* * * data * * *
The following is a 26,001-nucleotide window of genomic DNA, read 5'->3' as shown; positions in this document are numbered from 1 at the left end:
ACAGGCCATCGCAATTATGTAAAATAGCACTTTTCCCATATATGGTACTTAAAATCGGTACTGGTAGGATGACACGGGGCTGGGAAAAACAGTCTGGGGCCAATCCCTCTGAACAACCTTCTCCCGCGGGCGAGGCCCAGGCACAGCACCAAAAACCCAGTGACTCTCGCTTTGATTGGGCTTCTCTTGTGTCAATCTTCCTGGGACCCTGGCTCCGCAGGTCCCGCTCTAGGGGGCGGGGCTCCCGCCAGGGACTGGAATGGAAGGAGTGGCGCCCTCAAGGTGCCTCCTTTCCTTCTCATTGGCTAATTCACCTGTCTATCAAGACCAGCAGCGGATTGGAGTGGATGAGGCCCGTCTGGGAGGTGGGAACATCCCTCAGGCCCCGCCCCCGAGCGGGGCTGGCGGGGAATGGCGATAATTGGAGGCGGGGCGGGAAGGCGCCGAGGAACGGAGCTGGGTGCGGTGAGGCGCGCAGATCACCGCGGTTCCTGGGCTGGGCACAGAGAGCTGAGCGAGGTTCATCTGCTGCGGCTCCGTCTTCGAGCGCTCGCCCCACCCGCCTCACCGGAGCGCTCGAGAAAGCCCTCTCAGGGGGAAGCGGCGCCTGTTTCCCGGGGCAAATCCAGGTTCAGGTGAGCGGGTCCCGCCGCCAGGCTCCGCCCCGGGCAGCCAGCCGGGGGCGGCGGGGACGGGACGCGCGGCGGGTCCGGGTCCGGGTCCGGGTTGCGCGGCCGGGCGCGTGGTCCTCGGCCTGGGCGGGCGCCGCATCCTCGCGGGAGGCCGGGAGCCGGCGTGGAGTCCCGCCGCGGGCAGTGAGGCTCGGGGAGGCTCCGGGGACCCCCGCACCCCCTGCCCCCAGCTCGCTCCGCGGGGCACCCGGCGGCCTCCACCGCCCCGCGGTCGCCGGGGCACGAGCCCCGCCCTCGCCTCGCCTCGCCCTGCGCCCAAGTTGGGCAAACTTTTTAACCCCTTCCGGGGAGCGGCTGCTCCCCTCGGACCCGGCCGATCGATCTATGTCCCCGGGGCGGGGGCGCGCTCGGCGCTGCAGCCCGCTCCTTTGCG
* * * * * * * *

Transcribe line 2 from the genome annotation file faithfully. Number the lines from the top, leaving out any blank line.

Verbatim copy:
ACAGGCCATCGCAATTATGTAAAATAGCACTTTTCCCATATATGGTACTTAAAATCGGTACTGGTAGGATGACACGGGGCTGGGAAAAACAGTCTGGGGCCAATCCCTCTGAACAACCTTCTCCCGCGGGCGAGGCCCAGGCACAGCACCAAAAACCCAGTGACTCTCGCTTTGATTGGGCTTCTCTTGTGTCAATCTTCCTGGGACCCTGGCTCCGCAGGTCCCGCTCTAGGGGGCGGGGCTCCCGCCAGGGACTGGAATGGAAGGAGTGGCGCCCTCAAGGTGCCTCCTTTCCTTCTCATTGGCTAATTCACCTGTCTATCAAGACCAGCAGCGGATTGGAGTGGATGAGGCCCGTCTGGGAGGTGGGAACATCCCTCAGGCCCCGCCCCCGAGCGGGGCTGGCGGGGAATGGCGATAATTGGAGGCGGGGCGGGAAGGCGCCGAGGAACGGAGCTGGGTGCGGTGAGGCGCGCAGATCACCGCGGTTCCTGGGCTGGGCACAGAGAGCTGAGCGAGGTTCATCTGCTGCGGCTCCGTCTTCGAGCGCTCGCCCCACCCGCCTCACCGGAGCGCTCGAGAAAGCCCTCTCAGGGGGAAGCGGCGCCTGTTTCCCGGGGCAAATCCAGGTTCAGGTGAGCGGGTCCCGCCGCCAGGCTCCGCCCCGGGCAGCCAGCCGGGGGCGGCGGGGACGGGACGCGCGGCGGGTCCGGGTCCGGGTCCGGGTTGCGCGGCCGGGCGCGTGGTCCTCGGCCTGGGCGGGCGCCGCATCCTCGCGGGAGGCCGGGAGCCGGCGTGGAGTCCCGCCGCGGGCAGTGAGGCTCGGGGAGGCTCCGGGGACCCCCGCACCCCCTGCCCCCAGCTCGCTCCGCGGGGCACCCGGCGGCCTCCACCGCCCCGCGGTCGCCGGGGCACGAGCCCCGCCCTCGCCTCGCCTCGCCCTGCGCCCAAGTTGGGCAAACTTTTTAACCCCTTCCGGGGAGCGGCTGCTCCCCTCGGACCCGGCCGATCGATCTATGTCCCCGGGGCGGGGGCGCGCTCGGCGCTGCAGCCCGCTCCTTTGCG